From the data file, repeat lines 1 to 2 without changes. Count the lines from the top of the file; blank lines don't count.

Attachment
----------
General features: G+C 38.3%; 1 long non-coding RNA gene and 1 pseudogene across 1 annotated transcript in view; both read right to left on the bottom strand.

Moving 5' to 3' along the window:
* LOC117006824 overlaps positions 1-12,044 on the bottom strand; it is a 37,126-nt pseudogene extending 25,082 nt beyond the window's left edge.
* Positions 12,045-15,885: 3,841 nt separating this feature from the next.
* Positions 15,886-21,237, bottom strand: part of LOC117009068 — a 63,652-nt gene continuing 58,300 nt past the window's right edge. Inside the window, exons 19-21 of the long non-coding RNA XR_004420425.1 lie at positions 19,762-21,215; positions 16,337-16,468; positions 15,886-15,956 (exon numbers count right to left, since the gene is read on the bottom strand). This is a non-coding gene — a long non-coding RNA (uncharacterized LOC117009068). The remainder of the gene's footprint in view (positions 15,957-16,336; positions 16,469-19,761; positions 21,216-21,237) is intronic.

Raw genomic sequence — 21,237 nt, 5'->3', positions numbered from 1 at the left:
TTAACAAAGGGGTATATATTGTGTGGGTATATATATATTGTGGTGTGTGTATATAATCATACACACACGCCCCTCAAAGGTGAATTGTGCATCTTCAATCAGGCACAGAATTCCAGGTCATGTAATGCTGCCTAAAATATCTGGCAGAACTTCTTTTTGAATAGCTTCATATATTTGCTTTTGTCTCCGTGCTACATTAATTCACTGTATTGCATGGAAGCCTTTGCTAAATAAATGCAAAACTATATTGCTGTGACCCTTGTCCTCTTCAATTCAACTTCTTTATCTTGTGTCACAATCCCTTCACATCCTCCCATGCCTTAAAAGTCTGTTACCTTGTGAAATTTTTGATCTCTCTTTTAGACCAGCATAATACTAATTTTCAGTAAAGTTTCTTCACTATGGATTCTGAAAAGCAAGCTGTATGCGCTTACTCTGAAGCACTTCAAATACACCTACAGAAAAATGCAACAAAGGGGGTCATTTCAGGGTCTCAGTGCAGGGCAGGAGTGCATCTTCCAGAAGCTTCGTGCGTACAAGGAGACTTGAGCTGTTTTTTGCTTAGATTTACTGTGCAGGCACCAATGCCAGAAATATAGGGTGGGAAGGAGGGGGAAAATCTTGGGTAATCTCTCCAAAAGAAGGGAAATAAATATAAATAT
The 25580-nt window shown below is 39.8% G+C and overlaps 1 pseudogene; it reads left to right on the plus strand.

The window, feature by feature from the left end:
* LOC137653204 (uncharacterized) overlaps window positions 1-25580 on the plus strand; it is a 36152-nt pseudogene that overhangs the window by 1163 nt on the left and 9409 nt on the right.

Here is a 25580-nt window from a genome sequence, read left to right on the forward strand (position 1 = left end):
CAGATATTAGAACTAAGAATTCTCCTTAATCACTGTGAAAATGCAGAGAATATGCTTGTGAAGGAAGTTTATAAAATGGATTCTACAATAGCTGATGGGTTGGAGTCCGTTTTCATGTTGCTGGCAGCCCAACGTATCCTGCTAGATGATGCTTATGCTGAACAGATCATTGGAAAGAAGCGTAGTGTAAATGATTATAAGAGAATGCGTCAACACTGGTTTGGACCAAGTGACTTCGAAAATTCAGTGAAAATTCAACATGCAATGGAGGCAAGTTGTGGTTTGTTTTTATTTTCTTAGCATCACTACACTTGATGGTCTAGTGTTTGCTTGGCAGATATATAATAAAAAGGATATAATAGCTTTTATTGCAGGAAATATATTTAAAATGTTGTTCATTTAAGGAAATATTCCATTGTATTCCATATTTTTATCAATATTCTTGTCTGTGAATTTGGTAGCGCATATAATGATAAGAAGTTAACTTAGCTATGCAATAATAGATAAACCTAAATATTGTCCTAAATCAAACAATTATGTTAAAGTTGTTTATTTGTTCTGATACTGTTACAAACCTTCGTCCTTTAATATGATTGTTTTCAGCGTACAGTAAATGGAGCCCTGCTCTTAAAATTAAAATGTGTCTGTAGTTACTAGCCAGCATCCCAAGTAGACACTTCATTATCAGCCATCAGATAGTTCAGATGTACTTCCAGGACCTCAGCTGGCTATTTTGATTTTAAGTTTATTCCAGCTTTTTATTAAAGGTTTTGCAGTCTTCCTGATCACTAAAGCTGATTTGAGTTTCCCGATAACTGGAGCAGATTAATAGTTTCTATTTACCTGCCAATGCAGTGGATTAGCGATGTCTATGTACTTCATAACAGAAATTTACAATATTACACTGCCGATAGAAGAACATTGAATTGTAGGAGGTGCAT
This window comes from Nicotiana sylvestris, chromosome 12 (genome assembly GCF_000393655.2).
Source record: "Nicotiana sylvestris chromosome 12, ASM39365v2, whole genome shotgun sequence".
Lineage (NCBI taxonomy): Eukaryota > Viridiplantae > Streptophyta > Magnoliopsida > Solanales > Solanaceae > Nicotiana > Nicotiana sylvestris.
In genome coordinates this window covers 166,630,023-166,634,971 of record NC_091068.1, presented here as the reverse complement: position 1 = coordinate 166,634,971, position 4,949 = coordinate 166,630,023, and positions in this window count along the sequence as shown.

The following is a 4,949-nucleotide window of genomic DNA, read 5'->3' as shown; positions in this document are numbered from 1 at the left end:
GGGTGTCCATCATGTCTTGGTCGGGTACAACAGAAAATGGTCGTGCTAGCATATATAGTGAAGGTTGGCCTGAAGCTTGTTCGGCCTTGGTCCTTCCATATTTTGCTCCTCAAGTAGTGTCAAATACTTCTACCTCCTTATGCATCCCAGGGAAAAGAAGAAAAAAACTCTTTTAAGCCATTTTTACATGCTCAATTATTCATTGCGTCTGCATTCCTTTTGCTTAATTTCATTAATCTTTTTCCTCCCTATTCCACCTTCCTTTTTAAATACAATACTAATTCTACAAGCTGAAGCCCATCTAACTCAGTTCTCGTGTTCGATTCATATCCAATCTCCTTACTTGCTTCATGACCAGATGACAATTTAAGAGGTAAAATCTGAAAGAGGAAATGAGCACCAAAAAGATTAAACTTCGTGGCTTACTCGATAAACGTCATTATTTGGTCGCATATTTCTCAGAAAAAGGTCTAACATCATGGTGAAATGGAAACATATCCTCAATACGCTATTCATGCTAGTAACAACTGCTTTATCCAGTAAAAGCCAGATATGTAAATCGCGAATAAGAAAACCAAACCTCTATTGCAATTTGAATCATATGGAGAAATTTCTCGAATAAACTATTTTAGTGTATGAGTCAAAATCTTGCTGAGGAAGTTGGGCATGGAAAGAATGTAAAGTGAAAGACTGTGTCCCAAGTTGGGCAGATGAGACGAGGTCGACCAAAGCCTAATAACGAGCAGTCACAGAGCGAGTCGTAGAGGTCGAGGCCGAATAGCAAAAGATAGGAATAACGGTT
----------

General features: G+C 38.3%; 1 long non-coding RNA gene and 1 pseudogene across 1 annotated transcript in view; both read right to left on the bottom strand.

Moving 5' to 3' along the window: